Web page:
Stage Times: Nickelback

In celebration of their new Hate To Love documentary, we sat down with the band to talk about their weirdest, wildest and most memorable live performances

The Nickelback documentary has been hovering around for some years now, ever since the band first hinted that they had been capturing behind-the-scenes content. In a conference room in Soho House, Mike Kroeger and Ryan Peake mull over the question of why now is the moment to release the film out into the world. Peake pauses. “You want the truth?” We do. “We’re lucky idiots. That’s the biggest part.”

“Looking back on the timeline of the creation of this documentary, it started by accident,” says Kroeger. “We filmed some stuff, we said, ‘That looks pretty cool. Maybe we’ll shoot some more’. And that was seven years ago. Then it was like, ‘Well, let’s just bring the cameras out to the studio. Let’s bring the cameras out to a show somewhere. Let’s bring the cameras on tour. Let’s just keep bringing the cameras.’ And then we got to a point where someone went, ‘Are you guys going to ever release this?!’

“After six, seven years, it kind of got absurd. Like, are we just gonna shoot this till we die and then let somebody else make it?!”

There were multiple false starts when it came to getting Hate To Love out into the world. “Ryan would go on the socials, and he would announce, ‘This documentary’s shot and it’s coming out real soon, a couple months from now,’” recalls Kroeger. “Five years later, we’re still doing it. I remember him saying, ‘I’m starting to really look like an asshole here, you guys…’.”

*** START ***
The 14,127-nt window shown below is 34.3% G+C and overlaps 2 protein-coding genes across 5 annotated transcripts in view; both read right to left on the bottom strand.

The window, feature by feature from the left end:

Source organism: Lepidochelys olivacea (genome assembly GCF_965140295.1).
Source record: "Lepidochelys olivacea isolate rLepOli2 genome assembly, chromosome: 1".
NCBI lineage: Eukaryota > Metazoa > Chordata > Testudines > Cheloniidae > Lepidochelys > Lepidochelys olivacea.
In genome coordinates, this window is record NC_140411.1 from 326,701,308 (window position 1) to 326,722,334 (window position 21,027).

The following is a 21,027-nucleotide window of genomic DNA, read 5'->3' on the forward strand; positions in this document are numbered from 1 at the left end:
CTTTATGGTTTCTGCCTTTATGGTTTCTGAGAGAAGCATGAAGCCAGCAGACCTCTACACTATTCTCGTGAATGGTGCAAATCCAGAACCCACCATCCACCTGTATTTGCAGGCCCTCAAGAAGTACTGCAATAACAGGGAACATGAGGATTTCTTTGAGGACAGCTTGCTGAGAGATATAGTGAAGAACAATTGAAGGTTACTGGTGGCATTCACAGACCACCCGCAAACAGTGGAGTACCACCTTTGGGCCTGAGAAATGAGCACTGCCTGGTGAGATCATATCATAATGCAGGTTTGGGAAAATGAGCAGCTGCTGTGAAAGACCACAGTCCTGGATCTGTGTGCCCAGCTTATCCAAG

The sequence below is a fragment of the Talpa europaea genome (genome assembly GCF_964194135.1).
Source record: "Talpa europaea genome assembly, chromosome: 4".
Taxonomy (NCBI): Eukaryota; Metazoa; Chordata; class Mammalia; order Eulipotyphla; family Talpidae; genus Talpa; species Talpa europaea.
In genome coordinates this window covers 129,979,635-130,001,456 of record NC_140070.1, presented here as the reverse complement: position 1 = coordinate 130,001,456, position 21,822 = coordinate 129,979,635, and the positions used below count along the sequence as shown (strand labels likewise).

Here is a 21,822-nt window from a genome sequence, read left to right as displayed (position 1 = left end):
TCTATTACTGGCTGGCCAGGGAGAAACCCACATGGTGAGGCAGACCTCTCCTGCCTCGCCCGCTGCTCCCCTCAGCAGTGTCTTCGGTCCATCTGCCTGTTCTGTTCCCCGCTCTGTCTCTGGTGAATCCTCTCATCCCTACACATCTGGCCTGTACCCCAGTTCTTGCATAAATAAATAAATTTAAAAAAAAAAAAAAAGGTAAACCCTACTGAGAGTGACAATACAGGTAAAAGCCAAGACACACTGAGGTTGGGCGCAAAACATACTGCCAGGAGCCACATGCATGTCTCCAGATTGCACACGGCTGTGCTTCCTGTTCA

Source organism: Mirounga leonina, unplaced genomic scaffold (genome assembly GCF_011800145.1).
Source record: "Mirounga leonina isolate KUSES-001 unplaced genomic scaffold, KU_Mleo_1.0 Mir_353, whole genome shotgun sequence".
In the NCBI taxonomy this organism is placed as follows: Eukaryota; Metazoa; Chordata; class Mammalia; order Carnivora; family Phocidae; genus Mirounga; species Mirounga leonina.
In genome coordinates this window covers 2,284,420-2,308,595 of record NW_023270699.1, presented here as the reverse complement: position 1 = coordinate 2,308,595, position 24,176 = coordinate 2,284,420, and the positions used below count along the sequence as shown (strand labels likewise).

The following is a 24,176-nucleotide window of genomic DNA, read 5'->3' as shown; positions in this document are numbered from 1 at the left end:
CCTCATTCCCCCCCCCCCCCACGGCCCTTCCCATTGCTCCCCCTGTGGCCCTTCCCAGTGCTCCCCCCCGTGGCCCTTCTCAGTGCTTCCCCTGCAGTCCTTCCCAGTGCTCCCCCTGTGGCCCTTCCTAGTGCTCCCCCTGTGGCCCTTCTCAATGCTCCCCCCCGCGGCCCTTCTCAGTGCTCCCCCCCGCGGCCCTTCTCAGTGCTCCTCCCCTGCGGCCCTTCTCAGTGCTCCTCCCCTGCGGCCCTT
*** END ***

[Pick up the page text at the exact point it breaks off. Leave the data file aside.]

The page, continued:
Despite the delays, the timing of it all is ‘serendipitous’, as Peake puts it. “We were going to release it in 2020, and if we’d actually done that, I don’t know if it would have connected,” he says. “We started to see things turn for us online where people were softening; they were kind of getting tired of this internet reputation that we had somehow garnered for ourselves,” he says. Post-pandemic, the band started to find a new audience through TikTok. “I truly think that the people were ready to listen to our stuff again. The streams were going up and up and up. And we hadn’t done anything.”

Even after seven years of shooting, the band waited as long as they could before handing the film over, choosing to capture content right up until their most recent tour. “We’ve never been great at deadlines,” laughs Kroeger. “We as a band would rather be late with a good thing than on time with a mediocre thing. Whether you think Nickelback music is art or not, art takes time. If you rush it, you’ll get what you pay for. We never wanted to do that. That’s not to say that we’re painting the Mona Lisa or something like that… but we do our best work on our schedule, not everyone else’s. We’d rather wait and delay, and maybe people are pissed off and maybe some timelines get screwed up but at least then we know it’s ready to the point that we’re happy with it.”

“That’s the short answer,” says Peake.